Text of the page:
Swiatek continued striving to find a publisher and fell in with Stanley Apfelbaum and FCI. Apfelbaum decided that here was a golden opportunity to “Breen up” the manuscript and exploit it as a selling tool for FCI. Walter obsessively hated commemoratives, calling them “speculators’ trash.”
He fitted each issue into a skeleton formed by a barrage of pseudo-lawyeresque language including Corpus Delecti, Suspects, Accessories, Modus Operandi and other hostile foolishness without Swiatek’s knowledge or consent.
Apfelbaum inserted pages of unauthorized and misleading FCI “investment” blither heavy with Breen quotes. These included ballyhooing the ultra-common Booker T. Washington-George Washington Carver half dollars as wonderful investment opportunities. Amazingly, the book still contained enough of Swiatek’s writing to make it worth consulting and some 5,000 copies were sold.
The 23rd Polygraph
Apfelbaum invaded the world of higher education by creating the Institute of Numismatic & Philatelic Studies at New York’s Adelphi University in 1978. A number of prominent numismatists, FCI staffers and hobbyists flocked to take the courses offered, taught by such professionals as Walter Breen and Anthony Swiatek. Breen appeared in flip-flops, tie-dyed shirts and his usual unwashed shorts.
Registrants received an elaborate certificate of participation that was impressive to gaze upon. Unfortunately, it soon became obvious that a primary (but unspoken) purpose of courses and certificates was to certify FCI telemarketing salesmen as qualified numismatists!
For a time, FCI auction sales were held under the banner of Pine Tree Rare Coin Auctions, directed by the hyper-energetic Herbert M. Melnick. For Apfelbaum, Pine Tree proved a rather mixed bag, as auction personnel had to devote their time to bringing in consignments, cataloging and photographing coins. Few could double-up as telephone hustlers.
Sales were soon given such names as “Breen I” and “Breen II”, though no coins originated with Breen (many were, however, related to FCI’s spurious “Breen Type Coin Program”). FCI later floated solicitations to join something called the “Walter Breen Inner Circle”, which must have been an acute embarrassment to those customers who paid to be associated with this “Inner Circle” after Breen’s conviction and imprisonment for child molestation.
Herb Melnick described the inner realities of FCI when he visited Coin World to announce the birth of the new firm NASCA in the late 1970s. He volunteered that Apfelbaum’s increasing paranoia demanded polygraph tests of every employee: “I didn’t mind the first four of five, but the 23rd polygraph bothered me!”
The Name Game
A notable fiasco in FCI’s name game was the 1975 acquisition of Don Taxay, an extraordinary numismatist of the same general caliber as Walter Breen. In fact, Taxay and Breen had teamed up briefly in 1963 to form the Institute of Numismatic Authenticators to examine, authenticate and certify great rarities.
This promising effort faltered thanks to Breen’s deteriorating mental state. He failed to acknowledge receipt of coins, and lost many in the litter of his squalid cold-water walkup apartment in lower Manhattan. Coin World and the Professional Numismatists Guild (PNG) had to send a working squad to find, identify and return the coins to their no-longer-trusting owners.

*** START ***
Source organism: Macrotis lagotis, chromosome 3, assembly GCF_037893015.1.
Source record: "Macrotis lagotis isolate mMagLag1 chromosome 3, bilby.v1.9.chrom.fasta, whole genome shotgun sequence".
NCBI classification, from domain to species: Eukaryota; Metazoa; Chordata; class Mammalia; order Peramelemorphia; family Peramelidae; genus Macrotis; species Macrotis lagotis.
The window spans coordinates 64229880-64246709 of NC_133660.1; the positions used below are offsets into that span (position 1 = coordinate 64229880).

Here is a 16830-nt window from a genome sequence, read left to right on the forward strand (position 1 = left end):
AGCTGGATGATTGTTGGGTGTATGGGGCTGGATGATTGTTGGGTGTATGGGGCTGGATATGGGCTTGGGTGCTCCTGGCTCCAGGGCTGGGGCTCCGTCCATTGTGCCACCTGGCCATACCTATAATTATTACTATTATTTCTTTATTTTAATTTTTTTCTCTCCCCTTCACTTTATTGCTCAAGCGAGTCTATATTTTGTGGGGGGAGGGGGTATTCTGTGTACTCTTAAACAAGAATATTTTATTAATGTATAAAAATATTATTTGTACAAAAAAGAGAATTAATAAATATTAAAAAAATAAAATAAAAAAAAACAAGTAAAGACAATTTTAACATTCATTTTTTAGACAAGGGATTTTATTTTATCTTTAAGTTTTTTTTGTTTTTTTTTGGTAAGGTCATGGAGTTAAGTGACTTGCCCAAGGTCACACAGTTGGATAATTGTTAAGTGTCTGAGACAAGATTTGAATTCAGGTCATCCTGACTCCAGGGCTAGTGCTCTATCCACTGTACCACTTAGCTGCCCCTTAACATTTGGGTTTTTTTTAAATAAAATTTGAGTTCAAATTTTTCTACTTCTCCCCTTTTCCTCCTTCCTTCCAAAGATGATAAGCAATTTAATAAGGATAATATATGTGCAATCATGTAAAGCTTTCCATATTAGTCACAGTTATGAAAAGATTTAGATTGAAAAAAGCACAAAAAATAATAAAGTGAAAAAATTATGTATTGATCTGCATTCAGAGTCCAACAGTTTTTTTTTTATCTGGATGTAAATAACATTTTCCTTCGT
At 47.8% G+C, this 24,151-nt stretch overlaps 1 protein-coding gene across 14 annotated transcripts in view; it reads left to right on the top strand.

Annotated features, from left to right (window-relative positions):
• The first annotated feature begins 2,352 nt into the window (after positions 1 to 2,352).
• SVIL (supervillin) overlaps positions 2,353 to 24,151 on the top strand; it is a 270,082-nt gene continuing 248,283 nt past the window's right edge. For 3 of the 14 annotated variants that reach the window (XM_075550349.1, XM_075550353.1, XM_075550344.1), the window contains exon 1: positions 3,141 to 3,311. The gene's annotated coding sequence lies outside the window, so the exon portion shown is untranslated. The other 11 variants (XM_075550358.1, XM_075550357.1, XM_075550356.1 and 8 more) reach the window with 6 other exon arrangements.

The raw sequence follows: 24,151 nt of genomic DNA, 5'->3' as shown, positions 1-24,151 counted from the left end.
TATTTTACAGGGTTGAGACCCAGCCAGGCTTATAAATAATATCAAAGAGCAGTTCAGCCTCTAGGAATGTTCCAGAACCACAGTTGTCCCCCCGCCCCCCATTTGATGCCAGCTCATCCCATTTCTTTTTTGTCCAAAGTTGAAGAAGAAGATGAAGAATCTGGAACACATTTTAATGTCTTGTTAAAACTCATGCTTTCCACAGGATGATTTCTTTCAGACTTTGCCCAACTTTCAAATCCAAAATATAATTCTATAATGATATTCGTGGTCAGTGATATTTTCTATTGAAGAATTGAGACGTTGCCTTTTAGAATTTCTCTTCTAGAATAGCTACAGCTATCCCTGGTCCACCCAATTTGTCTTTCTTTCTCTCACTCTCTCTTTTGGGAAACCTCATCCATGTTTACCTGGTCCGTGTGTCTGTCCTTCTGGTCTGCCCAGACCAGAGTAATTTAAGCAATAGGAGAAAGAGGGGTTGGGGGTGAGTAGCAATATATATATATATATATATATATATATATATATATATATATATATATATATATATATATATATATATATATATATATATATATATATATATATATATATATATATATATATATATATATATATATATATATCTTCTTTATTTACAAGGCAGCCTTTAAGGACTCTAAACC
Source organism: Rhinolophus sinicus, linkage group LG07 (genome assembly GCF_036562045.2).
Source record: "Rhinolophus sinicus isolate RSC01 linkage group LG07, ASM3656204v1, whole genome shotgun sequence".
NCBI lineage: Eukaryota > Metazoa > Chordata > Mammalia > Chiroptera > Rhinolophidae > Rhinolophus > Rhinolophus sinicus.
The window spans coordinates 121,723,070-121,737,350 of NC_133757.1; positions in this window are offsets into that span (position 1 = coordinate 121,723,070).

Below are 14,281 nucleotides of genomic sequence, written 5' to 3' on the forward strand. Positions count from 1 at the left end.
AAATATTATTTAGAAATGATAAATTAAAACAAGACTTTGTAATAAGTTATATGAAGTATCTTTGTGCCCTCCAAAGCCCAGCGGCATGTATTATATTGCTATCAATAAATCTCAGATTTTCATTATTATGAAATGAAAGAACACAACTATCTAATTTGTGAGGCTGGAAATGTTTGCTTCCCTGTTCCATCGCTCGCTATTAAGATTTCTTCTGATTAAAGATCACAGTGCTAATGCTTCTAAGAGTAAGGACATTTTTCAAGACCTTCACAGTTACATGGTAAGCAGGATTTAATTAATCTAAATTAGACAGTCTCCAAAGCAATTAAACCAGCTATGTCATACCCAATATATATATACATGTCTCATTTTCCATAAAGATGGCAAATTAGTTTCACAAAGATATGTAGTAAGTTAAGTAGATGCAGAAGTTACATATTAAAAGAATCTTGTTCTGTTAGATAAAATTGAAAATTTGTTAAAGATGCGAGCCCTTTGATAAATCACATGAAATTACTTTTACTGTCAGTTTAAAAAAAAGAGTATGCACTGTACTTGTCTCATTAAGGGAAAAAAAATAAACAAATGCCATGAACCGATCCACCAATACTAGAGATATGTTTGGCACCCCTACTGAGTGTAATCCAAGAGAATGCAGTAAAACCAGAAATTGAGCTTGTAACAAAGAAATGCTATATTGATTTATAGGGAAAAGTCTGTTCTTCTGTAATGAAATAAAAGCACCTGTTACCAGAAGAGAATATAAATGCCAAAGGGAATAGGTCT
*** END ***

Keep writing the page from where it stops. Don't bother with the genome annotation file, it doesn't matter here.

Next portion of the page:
In the wake of this disaster, Coin World policy dictated elimination of the name Breen in any and all stories. This continued until Apfelbaum and his lawyers arrived and told publisher J. Oliver Amos “I own Breen and I’m going to merchandize him to the hilt. You will restore his name to Coin World or else!”
Walter Breen promptly reappeared in the pages of the newspaper.
No mention of the authenticators’ fiasco was made when the arrival of Don Taxay at FCI in 1974 was greeted with a blizzard of self-congratulation and overblown praise in the FCI Advisory. “What could be better than one great expert? TWO, of course!” In the event, Taxay was placed in charge of the “Colonial American Coin Club” but lasted only about six months. He and FCI parted with an exchange of ads filled with mutual vituperation.
Some of Apfelbaum’s other discoveries quickly faded from sight. They included Donald Hoppe, who was touted as a guru of gold investment when buying gold became legal in the early 1970s. It soon became obvious that Americans had forgotten all about gold after President Franklin Delano Roosevelt’s executive orders banned gold ownership in 1933 and it would take years to re-introduce them to the precious metal.
Other “names” of varying fame fizzled more quickly, including Lance Rosenberg, Elsie Gil of “Rare Gold Management,” tax man D. Larry Crumbley, one-time Pennsylvania educator Fritz Weber, and silver dollar giant A. George Mallis. Mallis successfully extricated himself from the FCI debacle and lived on as a senior statesman of the Morgan dollar field working with LeRoy Van Allen in the silver dollar boom that was to come.
Apfelbaum brought Sylvia Haffner aboard to dynamite interest in and sale of modern Israeli coins, then experiencing a marvelous boom in the wake of the 1967 Six-Day War. To his chagrin, Haffner refused to recommend modern Israeli material since, in her view, it simply did not have the investment potential Apfelbaum demanded that she endorse!
Ancient Judaic coins fared better. The startlingly common copper prutot or lepta issued by the Hasmonean kings and procurators of Judea could always be exploited as “widow’s mites” from the New Testament and vast numbers of common Roman coins could be marketed by emphasizing their proximity to early Christianity.
A Man of Surprises
Apfelbaum was notorious for harsh treatment of his employees.